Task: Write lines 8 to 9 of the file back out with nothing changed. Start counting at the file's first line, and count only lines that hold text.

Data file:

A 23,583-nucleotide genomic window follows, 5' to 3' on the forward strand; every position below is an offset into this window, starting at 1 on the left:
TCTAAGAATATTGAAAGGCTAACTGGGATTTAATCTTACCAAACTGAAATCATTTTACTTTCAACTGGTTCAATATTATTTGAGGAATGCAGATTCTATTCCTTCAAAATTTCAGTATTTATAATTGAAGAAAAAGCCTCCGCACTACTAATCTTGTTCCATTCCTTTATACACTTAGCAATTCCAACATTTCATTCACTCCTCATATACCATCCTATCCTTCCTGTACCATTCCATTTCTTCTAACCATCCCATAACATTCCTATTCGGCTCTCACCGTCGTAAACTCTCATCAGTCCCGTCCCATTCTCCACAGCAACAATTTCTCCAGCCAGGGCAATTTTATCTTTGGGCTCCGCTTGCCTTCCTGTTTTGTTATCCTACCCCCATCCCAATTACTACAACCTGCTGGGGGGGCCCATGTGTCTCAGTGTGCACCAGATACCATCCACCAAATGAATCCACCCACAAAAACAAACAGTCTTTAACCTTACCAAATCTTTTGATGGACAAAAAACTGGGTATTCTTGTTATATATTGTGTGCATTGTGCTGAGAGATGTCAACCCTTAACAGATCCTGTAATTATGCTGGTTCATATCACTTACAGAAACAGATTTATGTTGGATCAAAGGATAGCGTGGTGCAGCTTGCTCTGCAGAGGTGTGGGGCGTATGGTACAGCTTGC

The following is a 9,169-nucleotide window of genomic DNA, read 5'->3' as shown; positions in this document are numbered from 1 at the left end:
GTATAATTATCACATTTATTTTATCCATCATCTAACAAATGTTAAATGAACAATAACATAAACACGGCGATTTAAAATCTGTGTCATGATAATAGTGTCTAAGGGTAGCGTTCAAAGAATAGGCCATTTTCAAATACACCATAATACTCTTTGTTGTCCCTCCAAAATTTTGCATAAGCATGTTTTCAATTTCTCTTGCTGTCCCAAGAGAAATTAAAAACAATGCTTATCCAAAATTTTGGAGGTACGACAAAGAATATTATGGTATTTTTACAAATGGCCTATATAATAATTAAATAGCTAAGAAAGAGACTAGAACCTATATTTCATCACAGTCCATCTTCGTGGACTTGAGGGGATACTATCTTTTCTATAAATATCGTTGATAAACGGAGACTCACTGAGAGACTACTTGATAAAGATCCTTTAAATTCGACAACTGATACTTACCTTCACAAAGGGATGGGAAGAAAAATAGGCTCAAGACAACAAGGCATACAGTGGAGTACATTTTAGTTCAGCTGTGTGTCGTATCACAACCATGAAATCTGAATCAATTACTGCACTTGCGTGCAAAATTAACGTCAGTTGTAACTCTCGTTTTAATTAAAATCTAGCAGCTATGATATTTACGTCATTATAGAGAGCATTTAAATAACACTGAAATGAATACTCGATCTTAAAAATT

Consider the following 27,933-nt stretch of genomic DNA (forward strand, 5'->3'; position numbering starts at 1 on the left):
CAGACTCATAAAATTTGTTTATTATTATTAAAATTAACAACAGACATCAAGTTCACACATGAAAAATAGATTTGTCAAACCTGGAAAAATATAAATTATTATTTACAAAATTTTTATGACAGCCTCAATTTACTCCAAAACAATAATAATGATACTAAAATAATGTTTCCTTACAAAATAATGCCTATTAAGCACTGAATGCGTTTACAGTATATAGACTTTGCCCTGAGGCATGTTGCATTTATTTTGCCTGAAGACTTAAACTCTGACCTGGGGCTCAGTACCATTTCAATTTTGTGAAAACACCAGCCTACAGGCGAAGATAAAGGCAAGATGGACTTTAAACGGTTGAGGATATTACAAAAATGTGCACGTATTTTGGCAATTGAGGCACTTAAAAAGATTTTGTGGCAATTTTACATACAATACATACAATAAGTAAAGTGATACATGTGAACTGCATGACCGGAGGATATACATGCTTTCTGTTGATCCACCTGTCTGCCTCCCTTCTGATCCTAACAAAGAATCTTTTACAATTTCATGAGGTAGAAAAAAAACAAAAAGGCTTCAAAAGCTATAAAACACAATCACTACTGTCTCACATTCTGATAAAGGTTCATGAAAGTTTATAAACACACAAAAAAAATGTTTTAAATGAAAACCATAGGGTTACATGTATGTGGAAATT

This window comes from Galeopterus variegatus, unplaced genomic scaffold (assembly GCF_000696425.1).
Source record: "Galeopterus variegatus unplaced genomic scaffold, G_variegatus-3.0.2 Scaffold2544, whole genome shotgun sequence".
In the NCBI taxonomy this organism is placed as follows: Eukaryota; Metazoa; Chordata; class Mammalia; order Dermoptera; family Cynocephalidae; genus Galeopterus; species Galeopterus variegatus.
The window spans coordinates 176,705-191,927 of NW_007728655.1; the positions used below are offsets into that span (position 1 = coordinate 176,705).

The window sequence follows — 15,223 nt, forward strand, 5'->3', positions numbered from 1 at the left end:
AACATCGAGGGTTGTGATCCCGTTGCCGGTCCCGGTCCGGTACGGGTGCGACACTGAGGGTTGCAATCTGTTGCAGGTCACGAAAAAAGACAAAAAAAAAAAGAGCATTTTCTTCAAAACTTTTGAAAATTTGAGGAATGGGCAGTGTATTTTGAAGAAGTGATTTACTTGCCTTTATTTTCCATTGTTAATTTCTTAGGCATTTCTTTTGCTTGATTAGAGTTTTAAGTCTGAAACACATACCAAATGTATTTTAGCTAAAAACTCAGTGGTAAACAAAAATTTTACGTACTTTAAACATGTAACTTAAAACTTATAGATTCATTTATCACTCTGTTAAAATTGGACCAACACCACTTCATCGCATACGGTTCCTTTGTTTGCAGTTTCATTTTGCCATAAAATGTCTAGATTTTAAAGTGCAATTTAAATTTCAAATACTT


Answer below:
Source record: "Galeopterus variegatus unplaced genomic scaffold, G_variegatus-3.0.2 Scaffold2544, whole genome shotgun sequence".
In the NCBI taxonomy this organism is placed as follows: Eukaryota; Metazoa; Chordata; class Mammalia; order Dermoptera; family Cynocephalidae; genus Galeopterus; species Galeopterus variegatus.